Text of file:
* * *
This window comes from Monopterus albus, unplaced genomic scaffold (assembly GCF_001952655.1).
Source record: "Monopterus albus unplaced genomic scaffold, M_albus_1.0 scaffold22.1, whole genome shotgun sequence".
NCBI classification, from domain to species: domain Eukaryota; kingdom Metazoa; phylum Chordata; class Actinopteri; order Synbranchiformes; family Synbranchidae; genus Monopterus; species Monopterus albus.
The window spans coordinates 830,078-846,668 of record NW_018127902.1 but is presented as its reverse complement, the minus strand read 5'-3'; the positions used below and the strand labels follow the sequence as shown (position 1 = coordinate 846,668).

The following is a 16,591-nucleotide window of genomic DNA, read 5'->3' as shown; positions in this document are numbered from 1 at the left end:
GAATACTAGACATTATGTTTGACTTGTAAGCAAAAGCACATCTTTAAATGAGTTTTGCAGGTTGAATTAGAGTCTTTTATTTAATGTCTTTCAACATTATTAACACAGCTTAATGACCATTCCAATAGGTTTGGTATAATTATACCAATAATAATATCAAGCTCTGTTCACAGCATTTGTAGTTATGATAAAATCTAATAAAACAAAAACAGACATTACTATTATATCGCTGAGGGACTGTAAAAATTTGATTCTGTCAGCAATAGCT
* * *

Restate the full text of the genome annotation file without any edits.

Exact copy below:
This window comes from Monopterus albus, unplaced genomic scaffold (assembly GCF_001952655.1).
Source record: "Monopterus albus unplaced genomic scaffold, M_albus_1.0 scaffold22.1, whole genome shotgun sequence".
NCBI classification, from domain to species: domain Eukaryota; kingdom Metazoa; phylum Chordata; class Actinopteri; order Synbranchiformes; family Synbranchidae; genus Monopterus; species Monopterus albus.
The window spans coordinates 830,078-846,668 of record NW_018127902.1 but is presented as its reverse complement, the minus strand read 5'-3'; the positions used below and the strand labels follow the sequence as shown (position 1 = coordinate 846,668).

The following is a 16,591-nucleotide window of genomic DNA, read 5'->3' as shown; positions in this document are numbered from 1 at the left end:
GAATACTAGACATTATGTTTGACTTGTAAGCAAAAGCACATCTTTAAATGAGTTTTGCAGGTTGAATTAGAGTCTTTTATTTAATGTCTTTCAACATTATTAACACAGCTTAATGACCATTCCAATAGGTTTGGTATAATTATACCAATAATAATATCAAGCTCTGTTCACAGCATTTGTAGTTATGATAAAATCTAATAAAACAAAAACAGACATTACTATTATATCGCTGAGGGACTGTAAAAATTTGATTCTGTCAGCAATAGCT